A Touch of Lavender - Part 7 - A Craven Danger Mystery
“Tickets!” said the conductor. “Have your tickets ready!”
Damn, thought Craven Danger. What did I do with that ticket?
“I can’t seem to find my ticket,” said Craven.
“Where are you heading?”
“Beacon,” said Craven.
“That will by two dollars and fifty cents.”
“Well, this is certainly a fine pickle,” said Craven. “I don’t seem to have any money, either.”
“Oh,” said the conductor. “We don’t like to hear that.”
“Yes,” said the conductor. “We, the railroad.”
“Are ya sure ya speakin’ for the whole railroad?” said Craven. “There must be one of ya that’s got a beatin’ heart.”
“There’s certainly no call for that, sir. I’m simply doing my job. The fare is two dollars and fifty cents. And if you don’t have two dollars and fifty cents, you’ll have to get off at the next stop.”
“But I need to be in Beacon,” said Craven. “I’m on a case.”
“Well,” said the conductor, “you should have thought of that before you left the house.”
“I don’t have a house,” said Craven. “I live at the office.”
“At the office, eh?” said the conductor. “She throw you out, did she?”
“She?” said Craven.
“The Mrs.,” said the conductor. “The battle axe, the noose around your neck, the cement in your shoes. The reason you drink and stopped going home at night.”
“Oh,” said Craven. “No. I ain’t married.”
“You ain’t married?” said the conductor. “And she still threw you out? Brother, you’re getting off on the wrong foot.”
“Nobody threw anybody out,” said Craven. “I couldn’t pay the rent and so I was asked ta leave, and now I have ta live at the office till business picks up and I can afford myself a flat.”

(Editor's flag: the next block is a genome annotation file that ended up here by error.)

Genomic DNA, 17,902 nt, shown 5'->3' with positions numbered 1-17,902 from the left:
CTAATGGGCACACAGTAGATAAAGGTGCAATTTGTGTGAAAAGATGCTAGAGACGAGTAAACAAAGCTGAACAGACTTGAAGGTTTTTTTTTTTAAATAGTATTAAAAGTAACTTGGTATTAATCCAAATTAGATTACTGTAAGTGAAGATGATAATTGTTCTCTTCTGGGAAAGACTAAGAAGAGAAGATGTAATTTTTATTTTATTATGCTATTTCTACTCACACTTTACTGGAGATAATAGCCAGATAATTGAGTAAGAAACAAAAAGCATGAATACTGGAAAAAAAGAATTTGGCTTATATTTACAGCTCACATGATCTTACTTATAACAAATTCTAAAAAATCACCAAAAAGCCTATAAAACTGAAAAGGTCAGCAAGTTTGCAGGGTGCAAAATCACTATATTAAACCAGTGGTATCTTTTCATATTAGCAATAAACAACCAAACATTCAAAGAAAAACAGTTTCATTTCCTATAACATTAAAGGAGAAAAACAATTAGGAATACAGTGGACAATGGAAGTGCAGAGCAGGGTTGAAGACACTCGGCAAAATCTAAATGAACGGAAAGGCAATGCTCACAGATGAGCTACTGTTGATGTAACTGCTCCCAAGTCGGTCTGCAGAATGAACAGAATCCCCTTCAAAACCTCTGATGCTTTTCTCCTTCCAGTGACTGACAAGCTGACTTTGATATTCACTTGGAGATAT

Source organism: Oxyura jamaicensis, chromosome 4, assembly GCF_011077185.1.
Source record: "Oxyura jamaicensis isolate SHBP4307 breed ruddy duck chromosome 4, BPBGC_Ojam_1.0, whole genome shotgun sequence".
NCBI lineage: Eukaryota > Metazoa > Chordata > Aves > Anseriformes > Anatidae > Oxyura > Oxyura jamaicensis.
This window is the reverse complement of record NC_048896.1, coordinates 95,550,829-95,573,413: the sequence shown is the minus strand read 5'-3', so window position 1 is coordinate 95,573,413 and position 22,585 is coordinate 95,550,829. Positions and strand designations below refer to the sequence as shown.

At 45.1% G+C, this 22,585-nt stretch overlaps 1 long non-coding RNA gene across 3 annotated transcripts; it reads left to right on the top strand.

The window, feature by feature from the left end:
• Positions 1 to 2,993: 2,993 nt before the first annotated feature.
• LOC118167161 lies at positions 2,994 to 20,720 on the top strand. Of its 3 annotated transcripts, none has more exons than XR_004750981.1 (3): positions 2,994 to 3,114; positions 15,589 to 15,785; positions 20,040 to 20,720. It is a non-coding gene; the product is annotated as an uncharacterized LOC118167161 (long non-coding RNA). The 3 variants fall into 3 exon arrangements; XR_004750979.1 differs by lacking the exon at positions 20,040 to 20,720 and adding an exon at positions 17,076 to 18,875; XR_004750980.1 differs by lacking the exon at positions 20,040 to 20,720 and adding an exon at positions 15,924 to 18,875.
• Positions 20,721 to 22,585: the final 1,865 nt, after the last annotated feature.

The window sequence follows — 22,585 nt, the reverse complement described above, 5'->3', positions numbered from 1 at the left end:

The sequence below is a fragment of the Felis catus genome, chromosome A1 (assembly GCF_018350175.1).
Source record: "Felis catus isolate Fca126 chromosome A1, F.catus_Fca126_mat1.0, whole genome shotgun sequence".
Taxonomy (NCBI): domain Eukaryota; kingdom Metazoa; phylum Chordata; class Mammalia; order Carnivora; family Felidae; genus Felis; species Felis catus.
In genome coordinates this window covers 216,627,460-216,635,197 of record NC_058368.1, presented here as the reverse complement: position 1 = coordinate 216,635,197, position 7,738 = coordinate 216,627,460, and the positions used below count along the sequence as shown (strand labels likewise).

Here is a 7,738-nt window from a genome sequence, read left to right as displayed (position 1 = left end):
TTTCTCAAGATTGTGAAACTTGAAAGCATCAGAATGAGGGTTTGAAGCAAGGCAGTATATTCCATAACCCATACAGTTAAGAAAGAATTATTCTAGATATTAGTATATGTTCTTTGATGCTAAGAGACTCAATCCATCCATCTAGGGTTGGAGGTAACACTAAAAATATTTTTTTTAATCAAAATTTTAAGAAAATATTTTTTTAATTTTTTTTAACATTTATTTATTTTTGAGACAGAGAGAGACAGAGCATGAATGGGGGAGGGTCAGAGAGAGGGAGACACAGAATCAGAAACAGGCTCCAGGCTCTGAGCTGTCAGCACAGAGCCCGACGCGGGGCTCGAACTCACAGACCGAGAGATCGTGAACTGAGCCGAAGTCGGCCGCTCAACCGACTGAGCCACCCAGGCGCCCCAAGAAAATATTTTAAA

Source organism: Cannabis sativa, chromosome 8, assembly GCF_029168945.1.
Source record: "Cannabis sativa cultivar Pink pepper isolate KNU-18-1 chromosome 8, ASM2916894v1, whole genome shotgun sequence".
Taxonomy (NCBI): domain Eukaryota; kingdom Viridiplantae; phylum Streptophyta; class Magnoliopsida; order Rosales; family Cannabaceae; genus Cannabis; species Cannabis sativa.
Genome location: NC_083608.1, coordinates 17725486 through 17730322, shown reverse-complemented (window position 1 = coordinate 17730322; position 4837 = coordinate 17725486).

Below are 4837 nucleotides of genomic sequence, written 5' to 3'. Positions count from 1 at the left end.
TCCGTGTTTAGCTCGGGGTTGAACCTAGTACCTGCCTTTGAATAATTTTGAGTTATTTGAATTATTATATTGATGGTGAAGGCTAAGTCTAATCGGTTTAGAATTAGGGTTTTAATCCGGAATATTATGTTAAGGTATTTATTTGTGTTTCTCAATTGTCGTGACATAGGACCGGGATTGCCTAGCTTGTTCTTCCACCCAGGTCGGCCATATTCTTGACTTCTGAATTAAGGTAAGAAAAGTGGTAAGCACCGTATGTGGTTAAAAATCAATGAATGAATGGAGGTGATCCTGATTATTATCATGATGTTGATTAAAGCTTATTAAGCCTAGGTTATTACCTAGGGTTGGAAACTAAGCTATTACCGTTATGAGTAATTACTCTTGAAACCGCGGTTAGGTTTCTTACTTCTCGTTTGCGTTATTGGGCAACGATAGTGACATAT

“You get thrown out of your apartment for being a deadbeat and you have the nerve to board my train with no ticket and no money? Why I’ve a good mind to call the authorities and have you tossed out on your ear. But since I’m such a nice guy I’ll overlook this little episode. Besides, us veterans got to stick together.”
“Veterans?” said Craven.
“World War II veterans,” said the conductor. “After I got drafted, I served two years in the Pacific campaign. Got a butt full of shrapnel at Iwo Jima. Never thought I’d get out alive. How about yourself?”
“Well,” said Craven, “it’s like this. I got a 4F deferment on account of my fallen arches.”
“I ought to you beat you silly and throw you off this train myself,” said The conductor. “Fallen arches, my foot!”
“It’s all right,” came the voice from behind. “I’ll pay his fare.”
“And who are you?” said the conductor.
“I’m Della Swanson, his current employer,” said Miss Swanson.
“Well talk about taking pity on the deadbeats!” said the conductor.
“Now wait just a minute,” said Craven. “I ain’t no deadbeat and I didn’t wait till I was drafted before I showed up at the draft board, fella. I was the first in line the day after Pearl Harbor. And, brother, did I cry when they turned me away. And if I ain’t hearin’ an apology in about two seconds, these fallen arches are gonna find there way up the back of your trousers!”
“Ah, says you!” said the conductor. “You’re lucky there’s a lady present. Or I’d have shown you a thing or two.”
With that the conductor collected the fare from Miss Swanson and left the car.
“I’m impressed,” said Miss Swanson. “I didn’t think you had it in you.”
“Me neither,” said Craven.
“And forgive me for following you, Mr. Danger. But I wasn’t quite sure you were the right man for the job. I guess I was wrong. I’ll get off at the next stop and let you get down to business. Here's a little extra advance. I'm sure you'll earn it. And please give me a call when you catch up to Herbert Sampson. I’ll be waiting.”
Craven Danger craned his neck as Della Swanson got off the train at the next stop, and he could almost feel Betty pulling him back into his seat.
But that’s crazy, he thought. Betty’s not even here.